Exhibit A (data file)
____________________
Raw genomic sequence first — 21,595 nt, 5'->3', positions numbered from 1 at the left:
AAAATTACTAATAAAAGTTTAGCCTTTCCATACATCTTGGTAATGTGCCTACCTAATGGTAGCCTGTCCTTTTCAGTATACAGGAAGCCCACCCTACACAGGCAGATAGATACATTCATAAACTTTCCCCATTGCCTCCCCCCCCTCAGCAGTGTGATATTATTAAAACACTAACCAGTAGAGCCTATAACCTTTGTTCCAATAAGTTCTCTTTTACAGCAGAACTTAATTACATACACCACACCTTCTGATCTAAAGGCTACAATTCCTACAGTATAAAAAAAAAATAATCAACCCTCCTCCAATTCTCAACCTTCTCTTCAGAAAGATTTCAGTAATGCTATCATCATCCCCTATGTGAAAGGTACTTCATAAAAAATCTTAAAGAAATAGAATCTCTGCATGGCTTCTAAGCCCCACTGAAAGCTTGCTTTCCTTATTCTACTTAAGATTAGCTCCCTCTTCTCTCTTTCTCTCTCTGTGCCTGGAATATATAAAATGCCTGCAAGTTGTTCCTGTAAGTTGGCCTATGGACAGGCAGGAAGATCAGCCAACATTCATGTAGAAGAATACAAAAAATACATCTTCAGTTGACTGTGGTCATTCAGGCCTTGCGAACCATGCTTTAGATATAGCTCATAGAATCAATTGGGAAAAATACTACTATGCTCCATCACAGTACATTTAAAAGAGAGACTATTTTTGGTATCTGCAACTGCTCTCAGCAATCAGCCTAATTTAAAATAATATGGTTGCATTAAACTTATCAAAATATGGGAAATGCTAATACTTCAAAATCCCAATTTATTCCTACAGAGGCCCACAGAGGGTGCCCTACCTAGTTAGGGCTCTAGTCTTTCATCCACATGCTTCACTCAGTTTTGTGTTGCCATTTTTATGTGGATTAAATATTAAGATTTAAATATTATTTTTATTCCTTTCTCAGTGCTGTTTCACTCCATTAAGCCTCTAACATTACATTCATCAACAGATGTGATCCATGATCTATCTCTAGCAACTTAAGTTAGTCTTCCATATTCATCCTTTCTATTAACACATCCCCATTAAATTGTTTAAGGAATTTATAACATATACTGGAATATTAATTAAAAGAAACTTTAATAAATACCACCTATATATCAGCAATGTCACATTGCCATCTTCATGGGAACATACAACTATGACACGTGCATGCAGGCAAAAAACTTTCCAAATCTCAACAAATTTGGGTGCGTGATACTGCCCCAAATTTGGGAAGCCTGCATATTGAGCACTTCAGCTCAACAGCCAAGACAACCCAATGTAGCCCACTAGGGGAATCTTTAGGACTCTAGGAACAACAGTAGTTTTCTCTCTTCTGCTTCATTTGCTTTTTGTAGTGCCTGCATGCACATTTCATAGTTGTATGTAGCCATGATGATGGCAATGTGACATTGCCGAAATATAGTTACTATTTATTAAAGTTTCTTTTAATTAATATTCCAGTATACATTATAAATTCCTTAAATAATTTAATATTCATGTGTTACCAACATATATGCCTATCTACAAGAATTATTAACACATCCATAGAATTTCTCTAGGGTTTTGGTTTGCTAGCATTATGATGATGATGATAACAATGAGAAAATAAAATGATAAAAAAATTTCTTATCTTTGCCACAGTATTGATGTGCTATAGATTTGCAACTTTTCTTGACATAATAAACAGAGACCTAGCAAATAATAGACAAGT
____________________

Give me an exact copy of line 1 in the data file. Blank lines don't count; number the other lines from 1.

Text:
Raw genomic sequence first — 21,595 nt, 5'->3', positions numbered from 1 at the left: